There are many competing interests changing over time that make up the convergence of planning, zoning and economic development. We do not want to stop appropriate economic development. A stagnant or declining economy is no fun. Yet, at the same time, we want to preserve, conserve and maintain the natural, cultural, historical, and quality of life characteristics of our communities. Planning and zoning commissions therefore spend a lot of time and hard work on finding the right balance of these various and varying things so as to guide economic development. It is important to avoid haphazard growth either because of a zeal for “growth for growth’s sake” or because of a lack of proper regulations. It is important to avoid unnecessary burdensome and expensive regulations that stunt economic growth. Again, it is a balance.
There is no “one-size fits all” solution to the challenges that economic development poses for us. Your town is not one uniform place – it has different neighborhoods and areas. In addition, things in your town do not stay static – they change over time. So, planning and zoning commissions must always be reviewing and if necessary updating planning documents and zoning regulations.
As with all things in your town, the business community is one of many co-existing things. This is important to acknowledge because planning and zoning commissions look at many things, such as maps of zoning districts and the locations of existing resources and factors (such as natural, cultural, historical, traffic, infrastructure, and recreational). Build-out maps identifying geographically various aspects and areas of projected municipal growth should include economic development. They are as useful as the other maps that help us gain a better understanding of the depth of all things in our towns. In fact, in this age of computer technology, these different maps (if in electronic form) could be overlaid onto each other in different ways to see how multiple things combine and interact (a topic of another article).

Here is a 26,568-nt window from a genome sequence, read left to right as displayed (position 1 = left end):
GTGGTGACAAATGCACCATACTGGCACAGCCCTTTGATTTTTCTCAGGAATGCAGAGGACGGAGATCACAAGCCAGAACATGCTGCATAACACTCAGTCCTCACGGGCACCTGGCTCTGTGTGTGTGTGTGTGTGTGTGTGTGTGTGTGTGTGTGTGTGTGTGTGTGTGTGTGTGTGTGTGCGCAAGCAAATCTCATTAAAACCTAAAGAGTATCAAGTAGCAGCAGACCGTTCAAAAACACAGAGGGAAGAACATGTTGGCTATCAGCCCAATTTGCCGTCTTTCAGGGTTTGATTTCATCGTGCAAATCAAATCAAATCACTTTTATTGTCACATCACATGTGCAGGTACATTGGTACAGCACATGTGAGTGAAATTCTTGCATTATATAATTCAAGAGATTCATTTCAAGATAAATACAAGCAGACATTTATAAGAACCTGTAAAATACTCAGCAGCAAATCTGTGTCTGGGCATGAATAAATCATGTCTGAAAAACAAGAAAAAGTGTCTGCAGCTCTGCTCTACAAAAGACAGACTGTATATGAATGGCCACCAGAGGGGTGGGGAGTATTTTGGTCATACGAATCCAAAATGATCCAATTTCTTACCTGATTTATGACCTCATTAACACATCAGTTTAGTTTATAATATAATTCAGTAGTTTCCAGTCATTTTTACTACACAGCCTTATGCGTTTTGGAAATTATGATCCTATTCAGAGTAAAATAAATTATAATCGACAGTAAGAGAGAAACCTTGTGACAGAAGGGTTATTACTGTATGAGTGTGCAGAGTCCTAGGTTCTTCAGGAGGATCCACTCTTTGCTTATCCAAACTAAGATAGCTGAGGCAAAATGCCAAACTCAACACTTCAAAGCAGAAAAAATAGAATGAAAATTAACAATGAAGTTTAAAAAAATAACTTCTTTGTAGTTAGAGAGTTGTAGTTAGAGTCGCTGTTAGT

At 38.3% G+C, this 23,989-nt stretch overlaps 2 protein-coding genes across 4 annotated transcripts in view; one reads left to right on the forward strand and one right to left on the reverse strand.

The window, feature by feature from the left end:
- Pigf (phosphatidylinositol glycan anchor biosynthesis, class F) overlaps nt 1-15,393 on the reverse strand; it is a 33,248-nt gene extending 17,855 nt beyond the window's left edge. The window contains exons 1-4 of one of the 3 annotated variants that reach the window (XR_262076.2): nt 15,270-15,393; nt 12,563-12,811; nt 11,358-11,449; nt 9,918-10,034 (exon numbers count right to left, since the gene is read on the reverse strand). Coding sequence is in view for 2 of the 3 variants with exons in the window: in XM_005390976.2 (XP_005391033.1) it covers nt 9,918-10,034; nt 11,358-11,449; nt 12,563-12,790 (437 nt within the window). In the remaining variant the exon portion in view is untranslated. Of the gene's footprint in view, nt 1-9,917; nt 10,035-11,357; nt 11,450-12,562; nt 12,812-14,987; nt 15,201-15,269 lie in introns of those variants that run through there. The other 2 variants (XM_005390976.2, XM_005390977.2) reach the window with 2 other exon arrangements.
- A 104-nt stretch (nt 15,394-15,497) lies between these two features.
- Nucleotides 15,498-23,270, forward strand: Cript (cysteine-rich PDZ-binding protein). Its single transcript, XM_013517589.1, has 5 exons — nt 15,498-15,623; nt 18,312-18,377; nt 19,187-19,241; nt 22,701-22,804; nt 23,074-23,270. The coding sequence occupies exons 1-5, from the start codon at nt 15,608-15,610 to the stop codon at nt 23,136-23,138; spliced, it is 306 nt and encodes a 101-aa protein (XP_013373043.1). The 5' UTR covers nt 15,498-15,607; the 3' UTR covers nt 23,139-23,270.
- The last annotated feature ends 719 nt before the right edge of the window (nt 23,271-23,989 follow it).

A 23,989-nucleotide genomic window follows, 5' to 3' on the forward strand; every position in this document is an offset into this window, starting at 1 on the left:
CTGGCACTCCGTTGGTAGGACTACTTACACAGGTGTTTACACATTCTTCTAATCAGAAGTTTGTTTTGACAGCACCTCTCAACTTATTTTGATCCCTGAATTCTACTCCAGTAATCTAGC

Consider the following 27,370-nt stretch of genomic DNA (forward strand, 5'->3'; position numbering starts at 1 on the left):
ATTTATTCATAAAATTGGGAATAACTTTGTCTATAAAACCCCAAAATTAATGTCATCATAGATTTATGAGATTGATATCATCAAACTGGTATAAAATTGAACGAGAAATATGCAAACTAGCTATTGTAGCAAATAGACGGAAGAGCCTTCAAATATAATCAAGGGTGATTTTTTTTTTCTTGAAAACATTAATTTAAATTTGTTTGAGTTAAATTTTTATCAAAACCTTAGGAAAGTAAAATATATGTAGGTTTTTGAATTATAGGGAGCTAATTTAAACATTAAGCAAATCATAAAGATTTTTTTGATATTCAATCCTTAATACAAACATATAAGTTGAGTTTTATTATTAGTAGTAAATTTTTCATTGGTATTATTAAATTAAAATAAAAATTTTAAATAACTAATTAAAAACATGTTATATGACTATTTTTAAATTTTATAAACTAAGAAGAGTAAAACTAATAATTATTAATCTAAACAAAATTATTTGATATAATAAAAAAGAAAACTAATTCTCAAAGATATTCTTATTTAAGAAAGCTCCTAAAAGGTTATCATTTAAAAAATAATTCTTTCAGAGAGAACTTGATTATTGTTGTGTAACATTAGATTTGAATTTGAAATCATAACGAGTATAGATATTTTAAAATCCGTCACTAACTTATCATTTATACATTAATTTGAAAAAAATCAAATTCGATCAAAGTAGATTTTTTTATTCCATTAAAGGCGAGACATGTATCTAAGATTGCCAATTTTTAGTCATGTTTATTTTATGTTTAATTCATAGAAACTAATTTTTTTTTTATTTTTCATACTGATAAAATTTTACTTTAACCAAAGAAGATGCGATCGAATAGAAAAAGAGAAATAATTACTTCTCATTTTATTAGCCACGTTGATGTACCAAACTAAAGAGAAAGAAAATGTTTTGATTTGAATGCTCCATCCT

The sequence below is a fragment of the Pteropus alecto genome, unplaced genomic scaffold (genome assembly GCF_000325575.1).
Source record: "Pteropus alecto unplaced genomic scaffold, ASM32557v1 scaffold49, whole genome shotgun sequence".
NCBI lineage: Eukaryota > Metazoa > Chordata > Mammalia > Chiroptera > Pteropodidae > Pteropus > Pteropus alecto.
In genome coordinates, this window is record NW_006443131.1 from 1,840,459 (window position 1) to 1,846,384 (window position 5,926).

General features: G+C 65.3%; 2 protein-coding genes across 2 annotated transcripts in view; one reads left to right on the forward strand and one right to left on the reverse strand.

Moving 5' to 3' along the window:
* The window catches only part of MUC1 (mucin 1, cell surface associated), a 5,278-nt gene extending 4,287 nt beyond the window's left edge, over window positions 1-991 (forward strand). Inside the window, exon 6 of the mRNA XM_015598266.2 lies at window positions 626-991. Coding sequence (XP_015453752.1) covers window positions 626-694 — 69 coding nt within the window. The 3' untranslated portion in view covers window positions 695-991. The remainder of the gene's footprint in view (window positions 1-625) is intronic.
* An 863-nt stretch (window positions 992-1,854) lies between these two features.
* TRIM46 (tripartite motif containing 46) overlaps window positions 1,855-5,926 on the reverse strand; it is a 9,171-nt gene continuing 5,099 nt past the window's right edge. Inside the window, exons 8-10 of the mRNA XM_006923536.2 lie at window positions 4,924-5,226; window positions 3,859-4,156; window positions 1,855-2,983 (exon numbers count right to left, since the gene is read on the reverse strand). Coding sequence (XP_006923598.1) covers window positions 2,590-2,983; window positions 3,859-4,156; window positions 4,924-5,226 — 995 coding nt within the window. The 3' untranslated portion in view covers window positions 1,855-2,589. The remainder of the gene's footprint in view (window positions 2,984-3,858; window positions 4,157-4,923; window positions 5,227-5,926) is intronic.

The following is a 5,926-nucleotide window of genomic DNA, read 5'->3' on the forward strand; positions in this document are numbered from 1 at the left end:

It is often said, and I know it well from my own planning and zoning experience, that “smart” planning is necessary to bring about practical, common sense and meaningful zoning. The same applies to economic development. When your town updates its Plan of Conservation and Development (POCD), one part of that document must be about economic development. This is necessary so as to try as best as possible to address and anticipate issues in the short-term and the long-term. This should dovetail with a review of what has and what has not worked in the past. Decisions made in the here and now often have long-term consequences, either good or bad.
So, the next time you think about economic development or hear about it in your town, stop and think for a moment about the necessary, important and at times challenging planning and zoning work that underlies it all.